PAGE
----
The Supreme Court of Canada has sided with the B.C. Teachers’ Federation in a legal battle with the province’s government.
The dispute centred on a piece of legislation the government passed that nullified clauses in an existing contract with the teachers that concerned class room size and other conditions. It also banned future bargaining on certain issues.
In a 7-2 oral decision, the SCC overturned a B.C. Court of Appeal decision that sided with the government, and reinstated a ruling by a B.C. Supreme Court judge that determined the law was unconstitutional.
The SCC cited appeal court Justice Ian Donald, who provided a dissent in the appeal court ruling.
In his dissent, Justice Ian Donald said the legislation was unconstitutional because it infringed on the teachers’ freedom of association under s. 2 of the Charter of Rights and Freedoms.
“Collective bargaining is protected in the sense that substantial interference with past, present, or future attempts at collective bargaining can render employees’ collective representatives effectively feckless, and thus negate the employees’ right to meaningful freedom of association,” Justice Ian Donald said.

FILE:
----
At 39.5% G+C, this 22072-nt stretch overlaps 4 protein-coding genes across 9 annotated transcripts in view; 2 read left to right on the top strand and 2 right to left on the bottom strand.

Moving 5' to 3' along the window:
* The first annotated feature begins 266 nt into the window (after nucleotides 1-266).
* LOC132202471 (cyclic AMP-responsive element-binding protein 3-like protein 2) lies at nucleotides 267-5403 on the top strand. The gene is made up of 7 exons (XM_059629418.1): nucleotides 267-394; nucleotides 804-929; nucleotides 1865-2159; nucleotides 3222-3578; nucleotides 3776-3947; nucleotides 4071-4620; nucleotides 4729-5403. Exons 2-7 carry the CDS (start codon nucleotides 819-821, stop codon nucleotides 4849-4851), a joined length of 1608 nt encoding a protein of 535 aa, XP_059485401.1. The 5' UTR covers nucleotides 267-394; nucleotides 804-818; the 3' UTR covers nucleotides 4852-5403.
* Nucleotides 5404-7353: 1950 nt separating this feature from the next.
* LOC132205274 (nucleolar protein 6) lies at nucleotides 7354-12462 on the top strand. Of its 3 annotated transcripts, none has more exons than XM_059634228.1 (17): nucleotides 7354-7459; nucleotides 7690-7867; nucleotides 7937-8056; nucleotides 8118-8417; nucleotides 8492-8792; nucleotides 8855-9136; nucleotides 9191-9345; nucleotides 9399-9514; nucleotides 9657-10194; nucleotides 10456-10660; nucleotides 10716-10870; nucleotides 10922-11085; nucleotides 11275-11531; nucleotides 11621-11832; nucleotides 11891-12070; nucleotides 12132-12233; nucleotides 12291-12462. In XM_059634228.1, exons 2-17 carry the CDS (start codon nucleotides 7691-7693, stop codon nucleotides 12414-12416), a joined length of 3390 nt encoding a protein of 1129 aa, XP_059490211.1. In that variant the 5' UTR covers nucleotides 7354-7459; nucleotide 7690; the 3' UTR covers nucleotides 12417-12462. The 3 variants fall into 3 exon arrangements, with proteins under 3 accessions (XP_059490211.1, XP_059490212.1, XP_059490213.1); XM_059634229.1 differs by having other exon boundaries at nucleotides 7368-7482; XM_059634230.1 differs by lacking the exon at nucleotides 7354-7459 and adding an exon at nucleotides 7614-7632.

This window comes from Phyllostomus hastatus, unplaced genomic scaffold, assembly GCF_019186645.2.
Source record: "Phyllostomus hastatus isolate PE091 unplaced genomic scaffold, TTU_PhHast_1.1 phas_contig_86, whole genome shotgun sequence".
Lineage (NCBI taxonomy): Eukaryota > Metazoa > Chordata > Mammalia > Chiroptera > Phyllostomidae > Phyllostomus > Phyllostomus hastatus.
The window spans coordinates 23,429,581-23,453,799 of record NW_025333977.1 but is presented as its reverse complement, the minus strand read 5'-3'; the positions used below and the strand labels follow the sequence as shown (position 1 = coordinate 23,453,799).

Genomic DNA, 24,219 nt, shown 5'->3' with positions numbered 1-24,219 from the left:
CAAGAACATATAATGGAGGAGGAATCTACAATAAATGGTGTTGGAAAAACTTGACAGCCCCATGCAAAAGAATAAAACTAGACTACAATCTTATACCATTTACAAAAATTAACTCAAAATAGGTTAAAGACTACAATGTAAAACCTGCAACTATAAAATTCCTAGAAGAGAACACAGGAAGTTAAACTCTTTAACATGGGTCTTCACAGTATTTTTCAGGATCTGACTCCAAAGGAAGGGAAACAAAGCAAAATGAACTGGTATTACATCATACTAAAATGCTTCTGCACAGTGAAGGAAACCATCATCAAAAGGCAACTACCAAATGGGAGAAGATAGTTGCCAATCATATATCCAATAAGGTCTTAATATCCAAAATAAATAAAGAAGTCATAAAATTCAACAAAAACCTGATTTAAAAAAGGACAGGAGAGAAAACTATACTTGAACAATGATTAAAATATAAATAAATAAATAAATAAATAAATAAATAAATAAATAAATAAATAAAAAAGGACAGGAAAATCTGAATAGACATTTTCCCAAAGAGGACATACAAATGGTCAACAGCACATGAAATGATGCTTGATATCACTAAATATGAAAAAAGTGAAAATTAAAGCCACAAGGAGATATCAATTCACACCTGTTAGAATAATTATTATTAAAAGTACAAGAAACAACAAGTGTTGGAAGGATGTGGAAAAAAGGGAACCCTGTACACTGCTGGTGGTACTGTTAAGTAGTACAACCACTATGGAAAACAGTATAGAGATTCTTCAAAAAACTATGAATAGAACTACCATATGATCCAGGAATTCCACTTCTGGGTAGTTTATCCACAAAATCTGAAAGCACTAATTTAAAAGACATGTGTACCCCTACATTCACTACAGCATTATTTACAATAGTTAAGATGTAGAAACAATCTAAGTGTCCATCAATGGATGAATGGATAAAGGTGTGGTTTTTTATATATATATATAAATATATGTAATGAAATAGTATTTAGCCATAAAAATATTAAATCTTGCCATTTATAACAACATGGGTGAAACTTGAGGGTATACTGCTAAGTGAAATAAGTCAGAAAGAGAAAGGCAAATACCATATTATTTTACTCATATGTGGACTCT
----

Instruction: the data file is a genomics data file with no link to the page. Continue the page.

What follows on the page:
“Actions by the government that reduce employees’ negotiating power with respect to the employer can satisfy this standard of substantial interference.”
The dispute first began in 2002 when the government passed legislation that was later overturned by the B.C. Supreme Court in 2011. The government then took a second crack at the legislation, passing a bill — called the Education Improvement Act — with similar provisions in 2012, which spurred the current battle. The court again declared it unconstitutional and the government appealed.
In its appeal, the government argued that the legislation goes beyond the “subject matter of typical collective agreements,” by “addressing issues for which the Province is politically accountable.”
The majority of the appeal court decided that the legislation was constitutional, saying the teacher’s freedom of association was respected because of consultations and collective bargaining that occurred in the lead up to the legislation.
The court said that what mattered was the quality of the consultation and whether teachers had been given the opportunity to collective representation.
Donald and the Supreme Court disagreed.
“The Supreme Court of Canada has made clear that s. 2(d) does not protect a particular regime for collective bargaining, but instead is a bulwark that protects the ability of employees to pursue workplace goals collectively,” Donald said.
It’s estimated that the government will now have to spend an additional $250 million to $300 million on education per year to hire new teachers and accommodate the classroom size limits that will be restored.